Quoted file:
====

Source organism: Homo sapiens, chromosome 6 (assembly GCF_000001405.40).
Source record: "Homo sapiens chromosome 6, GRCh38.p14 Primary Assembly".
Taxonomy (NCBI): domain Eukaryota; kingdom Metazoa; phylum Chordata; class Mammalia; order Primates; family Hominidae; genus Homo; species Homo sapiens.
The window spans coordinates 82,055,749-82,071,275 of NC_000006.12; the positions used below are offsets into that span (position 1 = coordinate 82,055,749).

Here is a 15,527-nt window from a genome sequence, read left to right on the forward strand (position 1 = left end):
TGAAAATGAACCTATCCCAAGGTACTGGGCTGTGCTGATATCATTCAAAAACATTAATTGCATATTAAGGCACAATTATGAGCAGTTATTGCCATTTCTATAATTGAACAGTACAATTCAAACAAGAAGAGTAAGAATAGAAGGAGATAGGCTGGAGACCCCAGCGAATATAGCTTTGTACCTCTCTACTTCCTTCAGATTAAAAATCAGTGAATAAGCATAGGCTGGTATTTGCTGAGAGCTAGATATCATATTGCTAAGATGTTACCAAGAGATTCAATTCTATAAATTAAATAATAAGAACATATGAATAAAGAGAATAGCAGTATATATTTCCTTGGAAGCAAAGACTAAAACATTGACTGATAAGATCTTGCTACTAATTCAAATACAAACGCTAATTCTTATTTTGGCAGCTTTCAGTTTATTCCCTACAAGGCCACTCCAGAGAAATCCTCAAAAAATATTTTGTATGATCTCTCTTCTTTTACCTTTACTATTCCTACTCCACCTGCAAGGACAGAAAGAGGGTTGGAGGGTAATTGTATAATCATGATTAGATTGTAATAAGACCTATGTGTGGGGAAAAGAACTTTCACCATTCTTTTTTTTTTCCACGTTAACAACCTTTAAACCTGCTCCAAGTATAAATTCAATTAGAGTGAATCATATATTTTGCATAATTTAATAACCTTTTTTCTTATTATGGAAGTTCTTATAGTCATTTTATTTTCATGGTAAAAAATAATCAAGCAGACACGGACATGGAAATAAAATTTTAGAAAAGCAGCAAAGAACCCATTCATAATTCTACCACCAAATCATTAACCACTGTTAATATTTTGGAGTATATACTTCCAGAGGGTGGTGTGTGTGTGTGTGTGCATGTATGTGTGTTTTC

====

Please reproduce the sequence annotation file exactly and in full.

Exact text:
Source organism: Homo sapiens, chromosome 6 (assembly GCF_000001405.40).
Source record: "Homo sapiens chromosome 6, GRCh38.p14 Primary Assembly".
Taxonomy (NCBI): domain Eukaryota; kingdom Metazoa; phylum Chordata; class Mammalia; order Primates; family Hominidae; genus Homo; species Homo sapiens.
The window spans coordinates 82,055,749-82,071,275 of NC_000006.12; the positions used below are offsets into that span (position 1 = coordinate 82,055,749).

Here is a 15,527-nt window from a genome sequence, read left to right on the forward strand (position 1 = left end):
TGAAAATGAACCTATCCCAAGGTACTGGGCTGTGCTGATATCATTCAAAAACATTAATTGCATATTAAGGCACAATTATGAGCAGTTATTGCCATTTCTATAATTGAACAGTACAATTCAAACAAGAAGAGTAAGAATAGAAGGAGATAGGCTGGAGACCCCAGCGAATATAGCTTTGTACCTCTCTACTTCCTTCAGATTAAAAATCAGTGAATAAGCATAGGCTGGTATTTGCTGAGAGCTAGATATCATATTGCTAAGATGTTACCAAGAGATTCAATTCTATAAATTAAATAATAAGAACATATGAATAAAGAGAATAGCAGTATATATTTCCTTGGAAGCAAAGACTAAAACATTGACTGATAAGATCTTGCTACTAATTCAAATACAAACGCTAATTCTTATTTTGGCAGCTTTCAGTTTATTCCCTACAAGGCCACTCCAGAGAAATCCTCAAAAAATATTTTGTATGATCTCTCTTCTTTTACCTTTACTATTCCTACTCCACCTGCAAGGACAGAAAGAGGGTTGGAGGGTAATTGTATAATCATGATTAGATTGTAATAAGACCTATGTGTGGGGAAAAGAACTTTCACCATTCTTTTTTTTTTCCACGTTAACAACCTTTAAACCTGCTCCAAGTATAAATTCAATTAGAGTGAATCATATATTTTGCATAATTTAATAACCTTTTTTCTTATTATGGAAGTTCTTATAGTCATTTTATTTTCATGGTAAAAAATAATCAAGCAGACACGGACATGGAAATAAAATTTTAGAAAAGCAGCAAAGAACCCATTCATAATTCTACCACCAAATCATTAACCACTGTTAATATTTTGGAGTATATACTTCCAGAGGGTGGTGTGTGTGTGTGTGTGCATGTATGTGTGTTTTC